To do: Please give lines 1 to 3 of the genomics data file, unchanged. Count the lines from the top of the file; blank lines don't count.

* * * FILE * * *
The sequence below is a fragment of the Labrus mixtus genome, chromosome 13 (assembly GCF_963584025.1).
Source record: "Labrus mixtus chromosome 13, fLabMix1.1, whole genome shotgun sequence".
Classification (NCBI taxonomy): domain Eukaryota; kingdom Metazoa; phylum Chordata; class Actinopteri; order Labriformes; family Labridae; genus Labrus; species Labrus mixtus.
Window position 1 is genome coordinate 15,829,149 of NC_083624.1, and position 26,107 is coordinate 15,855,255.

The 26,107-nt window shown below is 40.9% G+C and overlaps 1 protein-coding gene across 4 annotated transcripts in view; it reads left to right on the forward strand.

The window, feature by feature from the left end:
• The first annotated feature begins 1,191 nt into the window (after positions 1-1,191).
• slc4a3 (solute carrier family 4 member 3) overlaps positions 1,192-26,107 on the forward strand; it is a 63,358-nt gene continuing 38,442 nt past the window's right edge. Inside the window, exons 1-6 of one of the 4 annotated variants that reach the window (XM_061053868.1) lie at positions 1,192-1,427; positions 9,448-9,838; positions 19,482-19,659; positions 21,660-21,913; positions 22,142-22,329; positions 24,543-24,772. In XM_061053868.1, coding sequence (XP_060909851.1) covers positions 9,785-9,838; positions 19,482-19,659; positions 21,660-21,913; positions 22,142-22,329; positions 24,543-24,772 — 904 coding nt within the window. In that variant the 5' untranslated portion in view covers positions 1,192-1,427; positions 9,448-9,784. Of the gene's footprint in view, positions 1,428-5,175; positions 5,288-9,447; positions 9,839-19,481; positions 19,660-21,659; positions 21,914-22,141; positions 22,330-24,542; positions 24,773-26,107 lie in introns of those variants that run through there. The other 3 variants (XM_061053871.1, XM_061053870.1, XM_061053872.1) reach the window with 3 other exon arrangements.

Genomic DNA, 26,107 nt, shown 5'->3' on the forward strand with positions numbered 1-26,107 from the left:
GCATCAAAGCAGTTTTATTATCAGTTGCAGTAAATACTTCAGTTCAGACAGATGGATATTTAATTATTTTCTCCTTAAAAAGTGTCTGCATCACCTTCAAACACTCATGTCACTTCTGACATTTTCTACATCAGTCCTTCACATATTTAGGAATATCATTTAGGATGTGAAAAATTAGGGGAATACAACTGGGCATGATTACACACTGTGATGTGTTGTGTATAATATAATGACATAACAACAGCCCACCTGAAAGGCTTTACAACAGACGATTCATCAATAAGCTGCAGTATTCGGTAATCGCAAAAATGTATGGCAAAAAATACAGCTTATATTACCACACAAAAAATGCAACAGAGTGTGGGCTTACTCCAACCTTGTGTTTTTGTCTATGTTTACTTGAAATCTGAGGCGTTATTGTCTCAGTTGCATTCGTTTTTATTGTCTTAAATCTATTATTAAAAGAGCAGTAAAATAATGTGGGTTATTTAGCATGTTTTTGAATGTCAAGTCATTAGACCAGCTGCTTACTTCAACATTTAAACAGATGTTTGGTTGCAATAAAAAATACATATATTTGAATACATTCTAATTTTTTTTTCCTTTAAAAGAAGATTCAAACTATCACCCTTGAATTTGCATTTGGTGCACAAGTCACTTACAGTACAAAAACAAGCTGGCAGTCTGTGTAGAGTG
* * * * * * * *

The sequence below is a fragment of the Labrus mixtus genome, chromosome 13 (assembly GCF_963584025.1).
Source record: "Labrus mixtus chromosome 13, fLabMix1.1, whole genome shotgun sequence".
Classification (NCBI taxonomy): domain Eukaryota; kingdom Metazoa; phylum Chordata; class Actinopteri; order Labriformes; family Labridae; genus Labrus; species Labrus mixtus.